With all of this information being recorded it was easy for a handful of supervisors to manage a floor of a couple thousand employees. Employees were reprimanded for taking too long of a washroom break or too many washroom breaks. Call times were expected to be ten minutes or less. The employees and the supervisors all knew this rule was ridicules, but it was enforced anyway. If you couldn’t solve the problem in less than ten minutes a supervisor would walk over to your station and tap you on the shoulder and request you end the call as quickly as possible. At the ten minute mark your main goal was not to solve the customer’s problem, but to get the customer off the phone as quickly as possible. If you hung up on a customer a report had to be filled out as to why that customer was disconnected. It was not acceptable to hang up on a customer that was swearing and screaming at you. It was your job to calm them down and try and sort out their problem, even if they only called to complain.

The calls that were recorded went to the QC (quality control) department for selection and screening. Each and every call was not screened, just a sampling. If a customer called to complain about an employee, they could pull that call and listen to see if the complaint was justified. It was also their job to listen to the call to make sure protocols were being followed. Each employee was given a list of scripts they were expected to memorize so that when a customer called they were getting the same information and experience from each employee. It was the call center’s way of “taylorizing” the environment similar to a production facility so that the service being offered was the same for each person calling in. Some of the scripts included were how to answer the phone, how to transfer to another department, how to place someone on hold and how to end a call. The point is the employees had little control over how they reacted or interacted with the customer. If we strayed from these scripts, we were coached on how to do them properly. Each QC report was graded and given to the employee. Too many low scores and employees would be reprimanded. Too many reprimands and employees were fired.

After a couple of months working for the DSL company, demand began to slow down and we didn’t need as many employees to handle the calls. The numbers that were used to track the number of calls each person handled was used to lay off employees whom couldn’t find work in other departments. I ended up transferring to another campaign that handled technical support calls for a company that sold computers and Internet access. This was a little more in my field and a better fit for me. I enjoyed the technical support calls because I could help people.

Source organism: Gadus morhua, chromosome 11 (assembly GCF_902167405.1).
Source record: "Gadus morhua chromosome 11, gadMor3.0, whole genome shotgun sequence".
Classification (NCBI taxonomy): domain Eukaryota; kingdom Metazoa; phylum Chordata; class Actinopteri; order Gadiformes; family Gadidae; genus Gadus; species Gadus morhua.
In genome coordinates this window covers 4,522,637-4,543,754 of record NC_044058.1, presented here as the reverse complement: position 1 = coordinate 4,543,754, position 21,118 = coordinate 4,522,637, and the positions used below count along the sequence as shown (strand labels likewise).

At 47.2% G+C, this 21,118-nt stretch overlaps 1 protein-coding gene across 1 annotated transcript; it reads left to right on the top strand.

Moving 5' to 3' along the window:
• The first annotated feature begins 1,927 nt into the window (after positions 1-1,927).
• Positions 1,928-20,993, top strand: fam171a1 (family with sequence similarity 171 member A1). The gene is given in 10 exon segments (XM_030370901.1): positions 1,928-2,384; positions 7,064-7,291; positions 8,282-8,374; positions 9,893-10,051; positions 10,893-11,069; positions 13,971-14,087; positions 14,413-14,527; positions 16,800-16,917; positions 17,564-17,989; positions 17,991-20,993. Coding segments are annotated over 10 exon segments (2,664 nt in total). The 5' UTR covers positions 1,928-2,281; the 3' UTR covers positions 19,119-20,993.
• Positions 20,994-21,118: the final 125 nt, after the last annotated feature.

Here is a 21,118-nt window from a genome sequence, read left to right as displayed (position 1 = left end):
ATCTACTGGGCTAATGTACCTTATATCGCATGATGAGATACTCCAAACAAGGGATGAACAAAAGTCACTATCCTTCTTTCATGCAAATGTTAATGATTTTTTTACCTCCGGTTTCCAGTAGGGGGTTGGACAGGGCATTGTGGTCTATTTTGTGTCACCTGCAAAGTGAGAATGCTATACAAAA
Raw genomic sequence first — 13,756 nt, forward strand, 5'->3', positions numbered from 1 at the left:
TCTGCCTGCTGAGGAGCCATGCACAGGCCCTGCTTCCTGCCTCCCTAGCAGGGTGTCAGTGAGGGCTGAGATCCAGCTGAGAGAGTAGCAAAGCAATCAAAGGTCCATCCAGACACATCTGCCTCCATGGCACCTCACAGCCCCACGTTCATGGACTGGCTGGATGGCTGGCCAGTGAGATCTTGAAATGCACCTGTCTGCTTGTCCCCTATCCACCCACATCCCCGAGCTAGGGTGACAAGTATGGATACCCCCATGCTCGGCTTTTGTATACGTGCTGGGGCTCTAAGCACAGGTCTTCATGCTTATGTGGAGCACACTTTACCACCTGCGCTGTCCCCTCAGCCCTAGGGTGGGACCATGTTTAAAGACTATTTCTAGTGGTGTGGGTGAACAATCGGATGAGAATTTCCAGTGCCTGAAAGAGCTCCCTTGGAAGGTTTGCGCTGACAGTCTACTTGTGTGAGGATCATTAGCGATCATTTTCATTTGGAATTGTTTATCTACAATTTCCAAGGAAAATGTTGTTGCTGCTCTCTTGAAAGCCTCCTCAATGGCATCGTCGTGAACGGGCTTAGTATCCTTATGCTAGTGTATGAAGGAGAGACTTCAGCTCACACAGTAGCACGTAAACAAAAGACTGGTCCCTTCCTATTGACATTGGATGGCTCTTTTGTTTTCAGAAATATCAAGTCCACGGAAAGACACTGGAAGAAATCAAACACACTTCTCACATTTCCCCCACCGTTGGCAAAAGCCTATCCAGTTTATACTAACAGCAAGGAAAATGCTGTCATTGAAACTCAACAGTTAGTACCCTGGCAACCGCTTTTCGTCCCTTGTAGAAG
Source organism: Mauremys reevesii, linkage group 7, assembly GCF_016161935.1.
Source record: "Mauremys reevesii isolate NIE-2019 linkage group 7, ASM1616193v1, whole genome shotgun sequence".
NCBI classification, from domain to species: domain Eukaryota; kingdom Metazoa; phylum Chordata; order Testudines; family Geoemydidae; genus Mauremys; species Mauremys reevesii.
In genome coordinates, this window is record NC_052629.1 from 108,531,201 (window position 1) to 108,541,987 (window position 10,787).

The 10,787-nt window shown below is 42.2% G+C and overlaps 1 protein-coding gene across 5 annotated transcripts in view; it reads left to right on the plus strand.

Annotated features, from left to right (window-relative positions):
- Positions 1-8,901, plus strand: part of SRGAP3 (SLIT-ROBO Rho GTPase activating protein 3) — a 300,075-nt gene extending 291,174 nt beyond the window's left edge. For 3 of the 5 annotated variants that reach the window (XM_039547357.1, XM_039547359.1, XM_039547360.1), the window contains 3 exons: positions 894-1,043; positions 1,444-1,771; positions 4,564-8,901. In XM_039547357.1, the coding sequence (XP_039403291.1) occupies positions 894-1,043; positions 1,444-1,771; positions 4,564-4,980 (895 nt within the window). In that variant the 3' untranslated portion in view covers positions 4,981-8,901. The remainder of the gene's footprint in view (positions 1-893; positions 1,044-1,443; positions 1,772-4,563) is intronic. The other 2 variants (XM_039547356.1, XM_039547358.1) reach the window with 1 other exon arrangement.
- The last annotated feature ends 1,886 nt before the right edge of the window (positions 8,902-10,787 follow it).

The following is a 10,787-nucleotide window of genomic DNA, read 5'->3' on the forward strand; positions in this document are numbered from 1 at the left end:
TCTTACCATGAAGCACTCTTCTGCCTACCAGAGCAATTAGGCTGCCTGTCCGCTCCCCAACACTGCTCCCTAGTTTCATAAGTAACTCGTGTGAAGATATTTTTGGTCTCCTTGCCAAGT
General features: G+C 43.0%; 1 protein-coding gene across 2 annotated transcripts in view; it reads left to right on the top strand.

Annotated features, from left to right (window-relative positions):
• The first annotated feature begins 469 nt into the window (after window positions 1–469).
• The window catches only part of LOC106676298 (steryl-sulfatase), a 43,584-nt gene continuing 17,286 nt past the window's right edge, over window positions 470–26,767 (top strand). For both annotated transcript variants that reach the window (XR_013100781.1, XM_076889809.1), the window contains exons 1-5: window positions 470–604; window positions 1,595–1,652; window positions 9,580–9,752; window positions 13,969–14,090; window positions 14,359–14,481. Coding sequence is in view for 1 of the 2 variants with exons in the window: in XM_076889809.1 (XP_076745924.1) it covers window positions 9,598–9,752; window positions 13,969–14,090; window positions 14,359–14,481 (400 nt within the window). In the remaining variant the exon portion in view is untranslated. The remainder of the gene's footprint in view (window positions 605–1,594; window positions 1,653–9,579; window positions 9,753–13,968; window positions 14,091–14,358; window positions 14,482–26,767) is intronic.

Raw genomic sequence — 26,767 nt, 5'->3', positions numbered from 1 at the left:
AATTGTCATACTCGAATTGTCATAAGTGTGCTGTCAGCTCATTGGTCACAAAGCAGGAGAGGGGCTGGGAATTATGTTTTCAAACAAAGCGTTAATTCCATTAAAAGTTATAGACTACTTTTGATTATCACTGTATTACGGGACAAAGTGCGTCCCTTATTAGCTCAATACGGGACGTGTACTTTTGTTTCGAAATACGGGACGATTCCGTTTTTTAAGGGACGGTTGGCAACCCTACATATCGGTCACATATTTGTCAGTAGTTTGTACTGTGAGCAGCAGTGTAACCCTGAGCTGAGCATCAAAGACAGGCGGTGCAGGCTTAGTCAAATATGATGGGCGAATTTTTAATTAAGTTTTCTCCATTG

After a couple of months of work, the company selling the computers ran into a problem with a Christmas promotion they were running. They sold thousands of Christmas computers that were expected to arrive before Christmas, but now realized that the majority would not make it. Customer care was all of a sudden swamped with calls they couldn’t handle. In order to alleviate customer care, we were told some calls would be routed to technical support. From the end of November to Christmas all I handled were customer care calls. The majority of the irate callers were looking to find out when their PC would arrive, or if they could get their money back. We were told from management to tell the customer that we were working on shipping out the units and that we couldn’t refund their money. This caused an influx of customers who wanted to speak to supervisors. It got so bad we were instructed from management that supervisors would no longer be taking calls and to inform the customer that the supervisor was in a meeting.

The experience for me was one of the worst work experiences I had ever been in. I needed the money so I couldn’t quit. I couldn’t be rude to a customer that was rude to me or hang up if they said something that upset me because we were controlled through the QC process. I couldn’t hide in the washroom, or stretch out the calls because every minute of every day was being monitored through the computer system. To make matters worse the information flow between management and the employees had stopped all together.

This experience taught me that technology is not always a good thing. It highlights what Karl Marx suggests when he talks about the owners of capital and their control over labour. The owners or controller of the capital or technology in this case was management. They used the technology to their advantage to track our every movement, productivity and effectiveness. They also used the technology to deliver messages to employees without opportunity for feedback or criticism. We were effectively being controlled to deliver what was expected of us and nothing more. The push for speed, accuracy and cooperation was enforced using technology, sometimes at the expense of customer service and our own well being.

The control was very effective. The only way out was to find a better job. Most people working at the call center were always looking for something better or a way out. In the end I finally left after being transferred again to a campaign that took care of angry New Yorker’s and their cable bills. It was the only way I could get out from under the relentless pressure of working at a job I loathed doing. This was not what I went to school for, this was not my dream job and this definitely wasn’t what I was promised when I was told about the great future I had entering into the information technology field. I wasn’t running a company like my high school teacher suggested, I was running from one.